Background: The Ontario Prehospital Advanced Life Support (OPALS) Study tested the incremental effect on the rate of survival after out-of-hospital cardiac arrest of adding a program of advanced life support to a program of rapid defibrillation.
Methods: This multicenter, controlled clinical trial was conducted in 17 cities before and after advanced-life-support programs were instituted and enrolled 5638 patients who had had cardiac arrest outside the hospital. Of those patients, 1391 were enrolled during the rapid-defibrillation phase and 4247 during the subsequent advanced-life-support phase. Paramedics were trained in standard advanced life support, which includes endotracheal intubation and the administration of intravenous drugs.
Results: From the rapid-defibrillation phase to the advanced-life-support phase, the rate of admission to a hospital increased significantly (10.9 percent vs. 14.6 percent, P<0.001), but the rate of survival to hospital discharge did not (5.0 percent vs. 5.1 percent, P=0.83). The multivariate odds ratio for survival after advanced life support was 1.1 (95 percent confidence interval, 0.8 to 1.5); after an arrest witnessed by a bystander, 4.4 (95 percent confidence interval, 3.1 to 6.4); after cardiopulmonary resuscitation administered by a bystander, 3.7 (95 percent confidence interval, 2.5 to 5.4); and after rapid defibrillation, 3.4 (95 percent confidence interval, 1.4 to 8.4). There was no improvement in the rate of survival with the use of advanced life support in any subgroup.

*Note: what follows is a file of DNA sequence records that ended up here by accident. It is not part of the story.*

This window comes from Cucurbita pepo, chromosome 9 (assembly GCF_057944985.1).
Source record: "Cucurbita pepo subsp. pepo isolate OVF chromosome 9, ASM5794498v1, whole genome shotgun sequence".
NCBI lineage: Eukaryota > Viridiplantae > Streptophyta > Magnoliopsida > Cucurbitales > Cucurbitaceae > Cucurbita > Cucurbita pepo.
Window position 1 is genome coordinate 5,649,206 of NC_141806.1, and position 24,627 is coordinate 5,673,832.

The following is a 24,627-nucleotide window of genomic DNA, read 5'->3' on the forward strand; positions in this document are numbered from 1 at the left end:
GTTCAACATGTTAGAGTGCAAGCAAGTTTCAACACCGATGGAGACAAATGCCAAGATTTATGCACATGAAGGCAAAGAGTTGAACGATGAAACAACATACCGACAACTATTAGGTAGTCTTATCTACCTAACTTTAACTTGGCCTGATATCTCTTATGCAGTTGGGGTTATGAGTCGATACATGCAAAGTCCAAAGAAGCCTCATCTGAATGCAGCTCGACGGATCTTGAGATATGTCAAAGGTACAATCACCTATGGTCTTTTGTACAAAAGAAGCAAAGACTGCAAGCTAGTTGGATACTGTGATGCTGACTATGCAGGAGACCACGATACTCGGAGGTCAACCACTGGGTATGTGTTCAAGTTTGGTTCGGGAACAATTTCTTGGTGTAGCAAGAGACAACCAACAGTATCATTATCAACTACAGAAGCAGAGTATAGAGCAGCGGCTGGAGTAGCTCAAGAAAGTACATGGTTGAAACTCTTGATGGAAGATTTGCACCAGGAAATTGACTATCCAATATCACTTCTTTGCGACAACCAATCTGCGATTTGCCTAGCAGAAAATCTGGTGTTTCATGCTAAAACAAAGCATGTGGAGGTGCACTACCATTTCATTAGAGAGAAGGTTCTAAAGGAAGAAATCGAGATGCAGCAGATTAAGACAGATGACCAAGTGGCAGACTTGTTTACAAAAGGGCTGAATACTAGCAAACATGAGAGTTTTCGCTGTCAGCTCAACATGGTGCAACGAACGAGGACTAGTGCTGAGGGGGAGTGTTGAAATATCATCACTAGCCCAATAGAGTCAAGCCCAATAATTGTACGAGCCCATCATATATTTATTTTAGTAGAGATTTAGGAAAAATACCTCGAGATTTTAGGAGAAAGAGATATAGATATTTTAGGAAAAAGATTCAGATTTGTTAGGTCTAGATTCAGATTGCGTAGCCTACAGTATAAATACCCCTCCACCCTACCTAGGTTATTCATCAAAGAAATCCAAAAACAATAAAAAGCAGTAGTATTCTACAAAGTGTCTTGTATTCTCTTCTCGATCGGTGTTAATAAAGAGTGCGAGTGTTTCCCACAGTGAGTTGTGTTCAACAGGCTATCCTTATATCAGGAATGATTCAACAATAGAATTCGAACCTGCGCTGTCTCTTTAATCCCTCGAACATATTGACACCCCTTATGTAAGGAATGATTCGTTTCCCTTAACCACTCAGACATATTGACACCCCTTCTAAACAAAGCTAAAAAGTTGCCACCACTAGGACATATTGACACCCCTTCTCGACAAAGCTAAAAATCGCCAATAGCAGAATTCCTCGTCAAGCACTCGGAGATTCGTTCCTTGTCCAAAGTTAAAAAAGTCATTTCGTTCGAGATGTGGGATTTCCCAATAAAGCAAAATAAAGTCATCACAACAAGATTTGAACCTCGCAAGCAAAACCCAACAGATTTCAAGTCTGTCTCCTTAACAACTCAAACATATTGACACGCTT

Conclusions: The addition of advanced-life-support interventions did not improve the rate of survival after out-of-hospital cardiac arrest in a previously optimized emergency-medical-services system of rapid defibrillation. In order to save lives, health care planners should make cardiopulmonary resuscitation by citizens and rapid-defibrillation responses a priority for the resources of emergency-medical-services systems.
Copyright 2004 Massachusetts Medical Society